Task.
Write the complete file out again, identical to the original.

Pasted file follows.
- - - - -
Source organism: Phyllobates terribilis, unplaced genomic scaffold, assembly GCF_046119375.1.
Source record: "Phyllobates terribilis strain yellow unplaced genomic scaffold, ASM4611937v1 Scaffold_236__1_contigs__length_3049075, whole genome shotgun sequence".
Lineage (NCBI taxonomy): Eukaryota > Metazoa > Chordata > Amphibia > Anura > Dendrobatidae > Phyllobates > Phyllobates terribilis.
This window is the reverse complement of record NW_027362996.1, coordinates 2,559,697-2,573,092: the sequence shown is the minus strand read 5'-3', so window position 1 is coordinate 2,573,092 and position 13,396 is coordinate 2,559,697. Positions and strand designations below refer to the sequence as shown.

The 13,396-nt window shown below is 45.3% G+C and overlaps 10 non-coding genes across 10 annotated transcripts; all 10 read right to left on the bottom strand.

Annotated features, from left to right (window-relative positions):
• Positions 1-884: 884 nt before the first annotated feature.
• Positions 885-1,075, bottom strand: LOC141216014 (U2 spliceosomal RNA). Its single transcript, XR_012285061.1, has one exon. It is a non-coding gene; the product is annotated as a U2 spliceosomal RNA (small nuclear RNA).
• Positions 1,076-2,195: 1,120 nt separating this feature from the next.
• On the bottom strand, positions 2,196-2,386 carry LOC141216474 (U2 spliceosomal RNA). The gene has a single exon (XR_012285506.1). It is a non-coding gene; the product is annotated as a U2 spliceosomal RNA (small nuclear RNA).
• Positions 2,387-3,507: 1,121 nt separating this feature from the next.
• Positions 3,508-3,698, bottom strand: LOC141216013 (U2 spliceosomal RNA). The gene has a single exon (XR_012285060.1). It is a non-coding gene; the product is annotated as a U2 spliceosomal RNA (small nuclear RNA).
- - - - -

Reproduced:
Source organism: Phyllobates terribilis, unplaced genomic scaffold, assembly GCF_046119375.1.
Source record: "Phyllobates terribilis strain yellow unplaced genomic scaffold, ASM4611937v1 Scaffold_236__1_contigs__length_3049075, whole genome shotgun sequence".
Lineage (NCBI taxonomy): Eukaryota > Metazoa > Chordata > Amphibia > Anura > Dendrobatidae > Phyllobates > Phyllobates terribilis.
This window is the reverse complement of record NW_027362996.1, coordinates 2,559,697-2,573,092: the sequence shown is the minus strand read 5'-3', so window position 1 is coordinate 2,573,092 and position 13,396 is coordinate 2,559,697. Positions and strand designations below refer to the sequence as shown.

The 13,396-nt window shown below is 45.3% G+C and overlaps 10 non-coding genes across 10 annotated transcripts; all 10 read right to left on the bottom strand.

Annotated features, from left to right (window-relative positions):
• Positions 1-884: 884 nt before the first annotated feature.
• Positions 885-1,075, bottom strand: LOC141216014 (U2 spliceosomal RNA). Its single transcript, XR_012285061.1, has one exon. It is a non-coding gene; the product is annotated as a U2 spliceosomal RNA (small nuclear RNA).
• Positions 1,076-2,195: 1,120 nt separating this feature from the next.
• On the bottom strand, positions 2,196-2,386 carry LOC141216474 (U2 spliceosomal RNA). The gene has a single exon (XR_012285506.1). It is a non-coding gene; the product is annotated as a U2 spliceosomal RNA (small nuclear RNA).
• Positions 2,387-3,507: 1,121 nt separating this feature from the next.
• Positions 3,508-3,698, bottom strand: LOC141216013 (U2 spliceosomal RNA). The gene has a single exon (XR_012285060.1). It is a non-coding gene; the product is annotated as a U2 spliceosomal RNA (small nuclear RNA).